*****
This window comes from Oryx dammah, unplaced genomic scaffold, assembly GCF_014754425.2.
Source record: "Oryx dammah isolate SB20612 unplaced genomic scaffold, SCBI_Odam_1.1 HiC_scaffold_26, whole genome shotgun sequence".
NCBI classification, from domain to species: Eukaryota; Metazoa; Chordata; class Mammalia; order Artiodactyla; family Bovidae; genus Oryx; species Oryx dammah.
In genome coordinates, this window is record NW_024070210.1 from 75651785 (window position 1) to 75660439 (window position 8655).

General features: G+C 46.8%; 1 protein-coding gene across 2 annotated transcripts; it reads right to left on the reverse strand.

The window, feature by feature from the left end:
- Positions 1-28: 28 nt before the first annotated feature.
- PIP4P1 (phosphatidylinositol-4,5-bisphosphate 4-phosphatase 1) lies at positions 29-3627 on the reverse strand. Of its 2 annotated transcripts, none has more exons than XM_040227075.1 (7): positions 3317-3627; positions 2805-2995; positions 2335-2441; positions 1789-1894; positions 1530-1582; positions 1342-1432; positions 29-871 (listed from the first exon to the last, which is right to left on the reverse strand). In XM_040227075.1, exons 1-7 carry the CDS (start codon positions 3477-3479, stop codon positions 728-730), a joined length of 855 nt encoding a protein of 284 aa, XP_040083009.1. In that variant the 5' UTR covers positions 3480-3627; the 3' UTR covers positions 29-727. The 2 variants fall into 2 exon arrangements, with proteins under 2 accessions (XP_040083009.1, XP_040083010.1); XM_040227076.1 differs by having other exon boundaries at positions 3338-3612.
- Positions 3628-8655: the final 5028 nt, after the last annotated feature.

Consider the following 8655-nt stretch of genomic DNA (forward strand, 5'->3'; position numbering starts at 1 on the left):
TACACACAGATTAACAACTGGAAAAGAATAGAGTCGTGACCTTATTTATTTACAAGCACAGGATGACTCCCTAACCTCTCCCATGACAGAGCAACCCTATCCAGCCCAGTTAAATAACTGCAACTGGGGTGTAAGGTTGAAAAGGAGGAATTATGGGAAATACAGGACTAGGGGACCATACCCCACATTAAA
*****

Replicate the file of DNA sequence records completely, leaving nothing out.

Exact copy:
This window comes from Oryx dammah, unplaced genomic scaffold, assembly GCF_014754425.2.
Source record: "Oryx dammah isolate SB20612 unplaced genomic scaffold, SCBI_Odam_1.1 HiC_scaffold_26, whole genome shotgun sequence".
NCBI classification, from domain to species: Eukaryota; Metazoa; Chordata; class Mammalia; order Artiodactyla; family Bovidae; genus Oryx; species Oryx dammah.
In genome coordinates, this window is record NW_024070210.1 from 75651785 (window position 1) to 75660439 (window position 8655).

General features: G+C 46.8%; 1 protein-coding gene across 2 annotated transcripts; it reads right to left on the reverse strand.

The window, feature by feature from the left end:
- Positions 1-28: 28 nt before the first annotated feature.
- PIP4P1 (phosphatidylinositol-4,5-bisphosphate 4-phosphatase 1) lies at positions 29-3627 on the reverse strand. Of its 2 annotated transcripts, none has more exons than XM_040227075.1 (7): positions 3317-3627; positions 2805-2995; positions 2335-2441; positions 1789-1894; positions 1530-1582; positions 1342-1432; positions 29-871 (listed from the first exon to the last, which is right to left on the reverse strand). In XM_040227075.1, exons 1-7 carry the CDS (start codon positions 3477-3479, stop codon positions 728-730), a joined length of 855 nt encoding a protein of 284 aa, XP_040083009.1. In that variant the 5' UTR covers positions 3480-3627; the 3' UTR covers positions 29-727. The 2 variants fall into 2 exon arrangements, with proteins under 2 accessions (XP_040083009.1, XP_040083010.1); XM_040227076.1 differs by having other exon boundaries at positions 3338-3612.
- Positions 3628-8655: the final 5028 nt, after the last annotated feature.

Consider the following 8655-nt stretch of genomic DNA (forward strand, 5'->3'; position numbering starts at 1 on the left):
TACACACAGATTAACAACTGGAAAAGAATAGAGTCGTGACCTTATTTATTTACAAGCACAGGATGACTCCCTAACCTCTCCCATGACAGAGCAACCCTATCCAGCCCAGTTAAATAACTGCAACTGGGGTGTAAGGTTGAAAAGGAGGAATTATGGGAAATACAGGACTAGGGGACCATACCCCACATTAAA